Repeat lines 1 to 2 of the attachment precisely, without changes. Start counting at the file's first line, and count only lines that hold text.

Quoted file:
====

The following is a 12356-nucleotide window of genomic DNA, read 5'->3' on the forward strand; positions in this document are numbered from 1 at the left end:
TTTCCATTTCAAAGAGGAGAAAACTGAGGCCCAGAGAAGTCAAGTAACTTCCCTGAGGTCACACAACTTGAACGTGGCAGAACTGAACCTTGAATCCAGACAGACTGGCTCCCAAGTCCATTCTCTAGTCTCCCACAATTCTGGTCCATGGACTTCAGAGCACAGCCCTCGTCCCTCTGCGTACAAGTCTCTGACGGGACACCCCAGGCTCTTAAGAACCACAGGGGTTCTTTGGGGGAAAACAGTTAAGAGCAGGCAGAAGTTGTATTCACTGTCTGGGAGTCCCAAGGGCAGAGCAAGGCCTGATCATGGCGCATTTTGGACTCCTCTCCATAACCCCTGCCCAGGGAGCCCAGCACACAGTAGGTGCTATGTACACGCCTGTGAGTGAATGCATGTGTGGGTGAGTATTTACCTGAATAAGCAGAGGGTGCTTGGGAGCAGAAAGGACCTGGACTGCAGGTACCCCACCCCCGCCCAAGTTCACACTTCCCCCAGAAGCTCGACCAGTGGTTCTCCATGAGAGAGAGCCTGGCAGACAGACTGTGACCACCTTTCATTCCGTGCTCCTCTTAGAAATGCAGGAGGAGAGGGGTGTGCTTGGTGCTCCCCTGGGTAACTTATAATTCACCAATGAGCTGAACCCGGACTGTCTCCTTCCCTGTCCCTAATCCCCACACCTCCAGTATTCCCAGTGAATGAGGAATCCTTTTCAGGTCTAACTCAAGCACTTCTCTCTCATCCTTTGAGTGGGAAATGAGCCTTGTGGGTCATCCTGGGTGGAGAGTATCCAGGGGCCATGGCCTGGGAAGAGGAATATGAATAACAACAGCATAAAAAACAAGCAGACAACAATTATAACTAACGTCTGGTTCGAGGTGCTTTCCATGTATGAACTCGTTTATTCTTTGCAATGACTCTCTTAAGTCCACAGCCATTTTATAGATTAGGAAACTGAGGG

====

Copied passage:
The following is a 12356-nucleotide window of genomic DNA, read 5'->3' on the forward strand; positions in this document are numbered from 1 at the left end:
TTTCCATTTCAAAGAGGAGAAAACTGAGGCCCAGAGAAGTCAAGTAACTTCCCTGAGGTCACACAACTTGAACGTGGCAGAACTGAACCTTGAATCCAGACAGACTGGCTCCCAAGTCCATTCTCTAGTCTCCCACAATTCTGGTCCATGGACTTCAGAGCACAGCCCTCGTCCCTCTGCGTACAAGTCTCTGACGGGACACCCCAGGCTCTTAAGAACCACAGGGGTTCTTTGGGGGAAAACAGTTAAGAGCAGGCAGAAGTTGTATTCACTGTCTGGGAGTCCCAAGGGCAGAGCAAGGCCTGATCATGGCGCATTTTGGACTCCTCTCCATAACCCCTGCCCAGGGAGCCCAGCACACAGTAGGTGCTATGTACACGCCTGTGAGTGAATGCATGTGTGGGTGAGTATTTACCTGAATAAGCAGAGGGTGCTTGGGAGCAGAAAGGACCTGGACTGCAGGTACCCCACCCCCGCCCAAGTTCACACTTCCCCCAGAAGCTCGACCAGTGGTTCTCCATGAGAGAGAGCCTGGCAGACAGACTGTGACCACCTTTCATTCCGTGCTCCTCTTAGAAATGCAGGAGGAGAGGGGTGTGCTTGGTGCTCCCCTGGGTAACTTATAATTCACCAATGAGCTGAACCCGGACTGTCTCCTTCCCTGTCCCTAATCCCCACACCTCCAGTATTCCCAGTGAATGAGGAATCCTTTTCAGGTCTAACTCAAGCACTTCTCTCTCATCCTTTGAGTGGGAAATGAGCCTTGTGGGTCATCCTGGGTGGAGAGTATCCAGGGGCCATGGCCTGGGAAGAGGAATATGAATAACAACAGCATAAAAAACAAGCAGACAACAATTATAACTAACGTCTGGTTCGAGGTGCTTTCCATGTATGAACTCGTTTATTCTTTGCAATGACTCTCTTAAGTCCACAGCCATTTTATAGATTAGGAAACTGAGGG